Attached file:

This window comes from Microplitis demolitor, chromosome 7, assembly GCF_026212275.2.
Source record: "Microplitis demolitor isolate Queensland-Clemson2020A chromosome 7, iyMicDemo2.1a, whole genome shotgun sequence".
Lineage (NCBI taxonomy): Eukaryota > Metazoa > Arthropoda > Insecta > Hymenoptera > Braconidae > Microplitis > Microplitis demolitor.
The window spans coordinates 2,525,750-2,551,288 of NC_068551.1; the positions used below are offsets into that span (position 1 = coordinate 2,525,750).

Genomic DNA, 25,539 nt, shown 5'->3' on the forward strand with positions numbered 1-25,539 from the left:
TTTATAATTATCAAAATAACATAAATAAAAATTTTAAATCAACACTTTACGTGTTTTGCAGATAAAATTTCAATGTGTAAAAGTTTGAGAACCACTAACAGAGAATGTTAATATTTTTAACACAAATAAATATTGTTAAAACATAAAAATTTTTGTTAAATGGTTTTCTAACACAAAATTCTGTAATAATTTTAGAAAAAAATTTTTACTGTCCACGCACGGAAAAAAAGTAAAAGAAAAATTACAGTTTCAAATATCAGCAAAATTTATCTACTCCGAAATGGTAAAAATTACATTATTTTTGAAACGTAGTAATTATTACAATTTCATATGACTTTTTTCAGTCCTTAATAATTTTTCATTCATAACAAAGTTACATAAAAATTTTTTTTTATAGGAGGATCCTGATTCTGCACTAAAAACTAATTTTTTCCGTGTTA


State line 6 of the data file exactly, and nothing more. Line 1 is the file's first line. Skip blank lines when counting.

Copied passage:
TTTATAATTATCAAAATAACATAAATAAAAATTTTAAATCAACACTTTACGTGTTTTGCAGATAAAATTTCAATGTGTAAAAGTTTGAGAACCACTAACAGAGAATGTTAATATTTTTAACACAAATAAATATTGTTAAAACATAAAAATTTTTGTTAAATGGTTTTCTAACACAAAATTCTGTAATAATTTTAGAAAAAAATTTTTACTGTCCACGCACGGAAAAAAAGTAAAAGAAAAATTACAGTTTCAAATATCAGCAAAATTTATCTACTCCGAAATGGTAAAAATTACATTATTTTTGAAACGTAGTAATTATTACAATTTCATATGACTTTTTTCAGTCCTTAATAATTTTTCATTCATAACAAAGTTACATAAAAATTTTTTTTTATAGGAGGATCCTGATTCTGCACTAAAAACTAATTTTTTCCGTGTTA